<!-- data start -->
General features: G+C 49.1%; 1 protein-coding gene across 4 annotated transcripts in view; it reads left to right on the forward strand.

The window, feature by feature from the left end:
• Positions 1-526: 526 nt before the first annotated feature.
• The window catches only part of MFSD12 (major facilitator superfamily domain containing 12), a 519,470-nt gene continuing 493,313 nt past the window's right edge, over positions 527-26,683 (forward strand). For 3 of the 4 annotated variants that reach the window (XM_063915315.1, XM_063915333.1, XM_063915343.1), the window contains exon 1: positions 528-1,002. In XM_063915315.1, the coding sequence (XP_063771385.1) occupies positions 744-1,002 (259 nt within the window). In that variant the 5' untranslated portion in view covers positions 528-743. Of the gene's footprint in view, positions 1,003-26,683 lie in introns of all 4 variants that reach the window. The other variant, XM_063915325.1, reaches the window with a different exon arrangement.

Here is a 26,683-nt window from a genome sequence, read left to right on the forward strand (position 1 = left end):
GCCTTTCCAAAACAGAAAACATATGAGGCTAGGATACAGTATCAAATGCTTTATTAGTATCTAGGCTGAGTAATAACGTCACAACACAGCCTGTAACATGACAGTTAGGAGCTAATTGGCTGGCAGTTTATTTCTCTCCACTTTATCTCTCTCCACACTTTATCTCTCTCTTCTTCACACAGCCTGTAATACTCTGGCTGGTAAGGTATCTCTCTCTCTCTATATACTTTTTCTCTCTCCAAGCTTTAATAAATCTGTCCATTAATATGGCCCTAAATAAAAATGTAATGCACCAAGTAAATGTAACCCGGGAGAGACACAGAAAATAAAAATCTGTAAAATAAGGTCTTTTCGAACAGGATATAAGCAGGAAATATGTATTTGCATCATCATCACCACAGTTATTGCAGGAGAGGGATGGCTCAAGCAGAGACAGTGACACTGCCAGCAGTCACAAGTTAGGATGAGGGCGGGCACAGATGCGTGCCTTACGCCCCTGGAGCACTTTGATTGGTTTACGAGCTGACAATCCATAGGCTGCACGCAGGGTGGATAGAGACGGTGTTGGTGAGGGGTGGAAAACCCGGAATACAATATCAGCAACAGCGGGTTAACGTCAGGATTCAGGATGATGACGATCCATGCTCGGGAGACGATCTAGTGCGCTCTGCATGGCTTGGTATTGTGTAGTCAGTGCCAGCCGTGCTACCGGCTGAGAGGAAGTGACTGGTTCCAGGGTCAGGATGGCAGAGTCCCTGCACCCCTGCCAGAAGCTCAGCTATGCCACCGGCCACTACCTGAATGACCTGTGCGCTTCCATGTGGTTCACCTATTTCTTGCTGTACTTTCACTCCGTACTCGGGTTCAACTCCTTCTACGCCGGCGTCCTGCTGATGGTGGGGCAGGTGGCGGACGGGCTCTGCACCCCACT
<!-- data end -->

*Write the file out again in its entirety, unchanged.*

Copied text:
General features: G+C 49.1%; 1 protein-coding gene across 4 annotated transcripts in view; it reads left to right on the forward strand.

The window, feature by feature from the left end:
• Positions 1-526: 526 nt before the first annotated feature.
• The window catches only part of MFSD12 (major facilitator superfamily domain containing 12), a 519,470-nt gene continuing 493,313 nt past the window's right edge, over positions 527-26,683 (forward strand). For 3 of the 4 annotated variants that reach the window (XM_063915315.1, XM_063915333.1, XM_063915343.1), the window contains exon 1: positions 528-1,002. In XM_063915315.1, the coding sequence (XP_063771385.1) occupies positions 744-1,002 (259 nt within the window). In that variant the 5' untranslated portion in view covers positions 528-743. Of the gene's footprint in view, positions 1,003-26,683 lie in introns of all 4 variants that reach the window. The other variant, XM_063915325.1, reaches the window with a different exon arrangement.

Here is a 26,683-nt window from a genome sequence, read left to right on the forward strand (position 1 = left end):
GCCTTTCCAAAACAGAAAACATATGAGGCTAGGATACAGTATCAAATGCTTTATTAGTATCTAGGCTGAGTAATAACGTCACAACACAGCCTGTAACATGACAGTTAGGAGCTAATTGGCTGGCAGTTTATTTCTCTCCACTTTATCTCTCTCCACACTTTATCTCTCTCTTCTTCACACAGCCTGTAATACTCTGGCTGGTAAGGTATCTCTCTCTCTCTATATACTTTTTCTCTCTCCAAGCTTTAATAAATCTGTCCATTAATATGGCCCTAAATAAAAATGTAATGCACCAAGTAAATGTAACCCGGGAGAGACACAGAAAATAAAAATCTGTAAAATAAGGTCTTTTCGAACAGGATATAAGCAGGAAATATGTATTTGCATCATCATCACCACAGTTATTGCAGGAGAGGGATGGCTCAAGCAGAGACAGTGACACTGCCAGCAGTCACAAGTTAGGATGAGGGCGGGCACAGATGCGTGCCTTACGCCCCTGGAGCACTTTGATTGGTTTACGAGCTGACAATCCATAGGCTGCACGCAGGGTGGATAGAGACGGTGTTGGTGAGGGGTGGAAAACCCGGAATACAATATCAGCAACAGCGGGTTAACGTCAGGATTCAGGATGATGACGATCCATGCTCGGGAGACGATCTAGTGCGCTCTGCATGGCTTGGTATTGTGTAGTCAGTGCCAGCCGTGCTACCGGCTGAGAGGAAGTGACTGGTTCCAGGGTCAGGATGGCAGAGTCCCTGCACCCCTGCCAGAAGCTCAGCTATGCCACCGGCCACTACCTGAATGACCTGTGCGCTTCCATGTGGTTCACCTATTTCTTGCTGTACTTTCACTCCGTACTCGGGTTCAACTCCTTCTACGCCGGCGTCCTGCTGATGGTGGGGCAGGTGGCGGACGGGCTCTGCACCCCACT